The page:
In a ten-month-old Friesian calf carcass hepatomegaly was observed along with a hardened consistency and irregular liver surface. Upon section, multiple nodulations were observed. There were no thickened bile ducts or distended gallbladder. The sample was sent as a suspicion of cirrhosis, cholangiohepatitis or necrotizing hepatitis.

Histopathology showed marked interstitial fibrosis in the portal spaces and in the interlobular septa, causing intense disruption of the liver parenchyma, reducing the remaining tissue to multiple regeneration nodules. Among the fibrotic tissue, hyperplasia of the bile ducts was observed, and the presence of individualized hepatocytes that appeared degenerate and atrophic, or swollen with a large nucleus (cariomegaly). Focally, inflammatory aggregates composed of mononuclear cells (lymphocytes, macrophages, and plasma cells) were observed within the fibrotic tissue. It was classified as chronic hepatic fibrosis with regeneration, a lesion that precedes liver cirrhosis.

Hepatic cirrhosis is the end result of continuous and prolonged damage to hepatocytes and/or biliary epithelium and, therefore, it is a nonspecific finding that is observed in chronic phases of different diseases. In ruminants, including cattle, goats and sheep, there are several causes of liver cirrhosis, but the most frequent is chronic liver poisoning. The most common liver toxins are aflatoxin B1 (derived from the fungus Aspergillus spp.) and pyrrolizidine alkaloids (present in plants such as Senecio, Crotalaria and Heliotropium) among others. In all these cases, hepatocytes metabolize said toxins, giving rise to toxic metabolites.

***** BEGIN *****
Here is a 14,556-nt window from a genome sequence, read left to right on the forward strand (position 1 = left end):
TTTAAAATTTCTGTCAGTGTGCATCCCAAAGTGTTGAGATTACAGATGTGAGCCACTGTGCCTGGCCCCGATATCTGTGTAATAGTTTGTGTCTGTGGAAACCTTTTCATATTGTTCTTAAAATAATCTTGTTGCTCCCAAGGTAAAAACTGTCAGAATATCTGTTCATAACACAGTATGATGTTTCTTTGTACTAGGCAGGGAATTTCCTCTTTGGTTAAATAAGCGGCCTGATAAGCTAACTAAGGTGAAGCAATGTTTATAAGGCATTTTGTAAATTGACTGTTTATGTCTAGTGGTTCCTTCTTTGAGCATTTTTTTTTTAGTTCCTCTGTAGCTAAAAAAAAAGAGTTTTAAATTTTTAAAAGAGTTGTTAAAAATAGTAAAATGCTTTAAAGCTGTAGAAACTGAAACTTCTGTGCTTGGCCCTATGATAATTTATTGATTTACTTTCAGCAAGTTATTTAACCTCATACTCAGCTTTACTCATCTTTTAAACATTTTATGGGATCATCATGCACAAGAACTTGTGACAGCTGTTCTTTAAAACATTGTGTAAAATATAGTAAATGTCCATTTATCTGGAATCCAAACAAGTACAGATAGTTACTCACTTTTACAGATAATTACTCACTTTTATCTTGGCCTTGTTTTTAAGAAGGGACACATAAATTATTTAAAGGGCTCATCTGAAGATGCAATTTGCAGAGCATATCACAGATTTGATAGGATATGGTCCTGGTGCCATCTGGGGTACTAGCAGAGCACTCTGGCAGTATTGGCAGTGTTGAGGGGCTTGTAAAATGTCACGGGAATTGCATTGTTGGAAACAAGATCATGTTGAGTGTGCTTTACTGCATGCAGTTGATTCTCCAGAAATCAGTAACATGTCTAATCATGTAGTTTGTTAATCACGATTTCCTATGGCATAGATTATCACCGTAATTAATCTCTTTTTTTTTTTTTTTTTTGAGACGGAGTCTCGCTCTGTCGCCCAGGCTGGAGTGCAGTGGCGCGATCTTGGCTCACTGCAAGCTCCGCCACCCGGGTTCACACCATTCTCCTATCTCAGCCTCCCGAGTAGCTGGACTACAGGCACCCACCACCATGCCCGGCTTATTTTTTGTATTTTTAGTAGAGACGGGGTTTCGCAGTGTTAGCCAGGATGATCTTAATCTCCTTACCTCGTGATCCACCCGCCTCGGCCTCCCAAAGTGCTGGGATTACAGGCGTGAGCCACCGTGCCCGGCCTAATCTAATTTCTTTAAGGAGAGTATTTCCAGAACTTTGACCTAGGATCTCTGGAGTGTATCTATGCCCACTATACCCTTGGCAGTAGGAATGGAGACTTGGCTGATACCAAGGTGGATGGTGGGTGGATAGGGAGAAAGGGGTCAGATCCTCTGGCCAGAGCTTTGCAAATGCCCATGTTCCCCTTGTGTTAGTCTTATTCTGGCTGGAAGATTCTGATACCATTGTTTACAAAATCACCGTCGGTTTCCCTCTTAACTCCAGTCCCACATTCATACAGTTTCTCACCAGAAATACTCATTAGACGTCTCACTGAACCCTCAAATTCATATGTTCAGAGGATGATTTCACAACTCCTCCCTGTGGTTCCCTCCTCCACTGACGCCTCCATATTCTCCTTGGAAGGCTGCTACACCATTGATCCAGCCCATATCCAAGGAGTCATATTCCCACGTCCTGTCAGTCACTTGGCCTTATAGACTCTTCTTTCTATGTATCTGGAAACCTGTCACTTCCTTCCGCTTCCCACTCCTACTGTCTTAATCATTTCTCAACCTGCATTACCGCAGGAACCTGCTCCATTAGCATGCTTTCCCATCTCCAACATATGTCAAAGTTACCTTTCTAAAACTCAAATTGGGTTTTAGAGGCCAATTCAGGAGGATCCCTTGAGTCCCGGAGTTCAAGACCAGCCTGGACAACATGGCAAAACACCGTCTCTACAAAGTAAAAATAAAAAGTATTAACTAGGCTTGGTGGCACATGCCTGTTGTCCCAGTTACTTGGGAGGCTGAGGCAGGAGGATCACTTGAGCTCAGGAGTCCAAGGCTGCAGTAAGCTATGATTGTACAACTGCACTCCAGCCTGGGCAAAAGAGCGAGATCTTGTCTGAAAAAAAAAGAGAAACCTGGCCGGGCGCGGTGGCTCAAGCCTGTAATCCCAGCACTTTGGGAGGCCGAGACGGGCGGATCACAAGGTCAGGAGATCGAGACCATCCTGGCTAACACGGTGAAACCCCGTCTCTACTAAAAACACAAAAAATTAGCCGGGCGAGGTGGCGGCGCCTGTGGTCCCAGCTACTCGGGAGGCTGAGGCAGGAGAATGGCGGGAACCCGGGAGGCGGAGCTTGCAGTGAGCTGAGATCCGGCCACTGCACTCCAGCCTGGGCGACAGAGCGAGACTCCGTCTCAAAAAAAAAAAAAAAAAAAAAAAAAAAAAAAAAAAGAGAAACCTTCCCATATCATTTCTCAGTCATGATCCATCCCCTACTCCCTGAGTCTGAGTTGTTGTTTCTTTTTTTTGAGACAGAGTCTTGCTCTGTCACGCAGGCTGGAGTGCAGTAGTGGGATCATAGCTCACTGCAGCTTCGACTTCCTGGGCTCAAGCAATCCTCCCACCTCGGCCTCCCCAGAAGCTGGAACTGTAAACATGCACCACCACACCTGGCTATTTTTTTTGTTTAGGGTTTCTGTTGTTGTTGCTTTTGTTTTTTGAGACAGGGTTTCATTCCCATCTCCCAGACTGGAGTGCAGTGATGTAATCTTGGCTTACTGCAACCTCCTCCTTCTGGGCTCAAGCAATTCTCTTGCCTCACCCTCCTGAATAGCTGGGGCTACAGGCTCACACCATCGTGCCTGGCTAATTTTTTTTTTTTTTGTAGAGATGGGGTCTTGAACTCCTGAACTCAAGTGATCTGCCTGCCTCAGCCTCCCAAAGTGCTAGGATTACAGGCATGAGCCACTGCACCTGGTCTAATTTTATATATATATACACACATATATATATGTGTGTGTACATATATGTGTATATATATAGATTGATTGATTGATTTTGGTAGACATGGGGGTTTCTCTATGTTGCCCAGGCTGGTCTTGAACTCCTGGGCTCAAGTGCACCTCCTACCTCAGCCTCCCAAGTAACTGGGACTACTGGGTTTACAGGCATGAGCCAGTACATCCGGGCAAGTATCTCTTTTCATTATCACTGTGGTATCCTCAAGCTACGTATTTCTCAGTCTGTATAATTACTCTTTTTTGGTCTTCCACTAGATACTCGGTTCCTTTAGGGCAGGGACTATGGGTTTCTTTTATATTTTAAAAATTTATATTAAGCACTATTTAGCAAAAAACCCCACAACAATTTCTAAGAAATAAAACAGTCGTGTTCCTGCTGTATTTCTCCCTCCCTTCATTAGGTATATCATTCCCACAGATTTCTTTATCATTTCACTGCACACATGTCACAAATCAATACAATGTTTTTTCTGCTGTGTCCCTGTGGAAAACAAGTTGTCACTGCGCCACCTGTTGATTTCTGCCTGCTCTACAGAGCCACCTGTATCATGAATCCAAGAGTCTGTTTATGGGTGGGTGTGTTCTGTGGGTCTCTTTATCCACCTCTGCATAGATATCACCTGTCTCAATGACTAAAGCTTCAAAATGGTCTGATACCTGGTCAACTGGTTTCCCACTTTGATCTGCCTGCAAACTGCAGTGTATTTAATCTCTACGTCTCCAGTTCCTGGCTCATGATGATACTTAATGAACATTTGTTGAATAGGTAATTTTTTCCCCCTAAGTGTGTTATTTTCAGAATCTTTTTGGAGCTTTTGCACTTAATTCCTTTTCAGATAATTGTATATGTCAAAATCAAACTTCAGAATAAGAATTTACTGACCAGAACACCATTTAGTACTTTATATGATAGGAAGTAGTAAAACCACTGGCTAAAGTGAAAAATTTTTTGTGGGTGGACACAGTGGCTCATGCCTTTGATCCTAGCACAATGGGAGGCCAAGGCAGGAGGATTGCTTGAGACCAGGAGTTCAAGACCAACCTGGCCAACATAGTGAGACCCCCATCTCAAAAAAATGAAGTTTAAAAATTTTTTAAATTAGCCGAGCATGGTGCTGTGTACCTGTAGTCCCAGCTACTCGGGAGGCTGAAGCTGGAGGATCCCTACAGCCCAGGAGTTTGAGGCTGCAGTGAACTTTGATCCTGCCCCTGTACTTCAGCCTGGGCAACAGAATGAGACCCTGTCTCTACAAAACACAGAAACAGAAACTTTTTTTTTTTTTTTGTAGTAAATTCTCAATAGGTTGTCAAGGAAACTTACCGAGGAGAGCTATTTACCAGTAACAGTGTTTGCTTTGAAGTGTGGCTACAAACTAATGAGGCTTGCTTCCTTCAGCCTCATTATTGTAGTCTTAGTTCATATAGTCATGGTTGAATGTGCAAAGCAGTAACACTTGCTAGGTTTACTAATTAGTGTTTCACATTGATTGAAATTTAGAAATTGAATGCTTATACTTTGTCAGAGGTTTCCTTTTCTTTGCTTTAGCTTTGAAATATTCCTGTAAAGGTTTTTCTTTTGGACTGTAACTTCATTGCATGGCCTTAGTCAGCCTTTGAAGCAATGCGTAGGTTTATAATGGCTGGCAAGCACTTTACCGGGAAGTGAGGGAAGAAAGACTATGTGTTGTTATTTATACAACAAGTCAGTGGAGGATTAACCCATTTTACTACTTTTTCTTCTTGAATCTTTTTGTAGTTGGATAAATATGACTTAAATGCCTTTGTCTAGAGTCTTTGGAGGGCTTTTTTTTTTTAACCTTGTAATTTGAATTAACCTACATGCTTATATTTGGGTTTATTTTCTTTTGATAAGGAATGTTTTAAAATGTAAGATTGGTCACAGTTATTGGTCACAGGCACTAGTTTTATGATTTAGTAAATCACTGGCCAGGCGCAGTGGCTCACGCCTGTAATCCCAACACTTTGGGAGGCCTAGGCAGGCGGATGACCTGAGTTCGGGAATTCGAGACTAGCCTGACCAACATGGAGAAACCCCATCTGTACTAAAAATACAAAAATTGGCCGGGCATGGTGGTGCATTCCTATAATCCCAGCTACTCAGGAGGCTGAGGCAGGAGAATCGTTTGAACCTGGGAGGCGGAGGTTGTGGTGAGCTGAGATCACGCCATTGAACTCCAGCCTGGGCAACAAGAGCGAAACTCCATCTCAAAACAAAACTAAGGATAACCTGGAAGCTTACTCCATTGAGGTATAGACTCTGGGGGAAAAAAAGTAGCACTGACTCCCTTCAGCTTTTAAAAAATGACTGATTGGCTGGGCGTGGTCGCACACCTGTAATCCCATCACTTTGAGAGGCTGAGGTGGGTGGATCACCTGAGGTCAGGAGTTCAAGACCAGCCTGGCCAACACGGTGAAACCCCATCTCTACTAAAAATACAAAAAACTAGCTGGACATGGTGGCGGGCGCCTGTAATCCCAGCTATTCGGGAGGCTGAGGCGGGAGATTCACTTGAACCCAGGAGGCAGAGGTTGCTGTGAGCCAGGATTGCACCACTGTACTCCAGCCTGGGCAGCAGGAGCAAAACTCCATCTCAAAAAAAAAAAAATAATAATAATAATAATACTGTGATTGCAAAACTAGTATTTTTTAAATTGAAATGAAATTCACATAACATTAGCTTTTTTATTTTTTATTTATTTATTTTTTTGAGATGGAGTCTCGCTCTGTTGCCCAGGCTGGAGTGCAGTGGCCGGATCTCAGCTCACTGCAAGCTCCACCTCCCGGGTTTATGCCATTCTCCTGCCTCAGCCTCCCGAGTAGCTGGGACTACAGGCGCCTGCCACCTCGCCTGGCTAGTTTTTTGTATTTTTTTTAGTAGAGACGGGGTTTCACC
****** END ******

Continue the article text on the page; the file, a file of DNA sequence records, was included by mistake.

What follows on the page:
Chronic liver parasite infections (especially Fasciola hepatica) can also cause cirrhosis by affecting the biliary epithelium. In these cases, the lesion results from cholangiohepatitis with fibrosis focused around the bile ducts where the parasites remain.

Jaundice, photosensitization and generalized edema are common consequences in cases of liver cirrhosis and, in some cases, necrosis of other organs such as myocardium.

Calf liver. Multiple intraparenchymal  prominent nodules of  variable diameters. Note the absence of distended bile ducts.

Liver. Hematoxylin and eosin (H&E). Generalized disruption of the hepatic parenchyma, with absence of lobular pattern. Hepatocytes appear aggregated in regeneration nodules (asterisk) separated from each other by a very intense chronic fibrous reaction in portal spaces (arrow) and in interlobular septa.

Liver at a higher magnification. H&E. Note the presence of individualized hepatocytes (arrowhead) between the interstitial fibrotic tissue as well as mononuclear inflammatory infiltrate. Inset: bile duct hyperplasia between fibrotic tissue (arrow).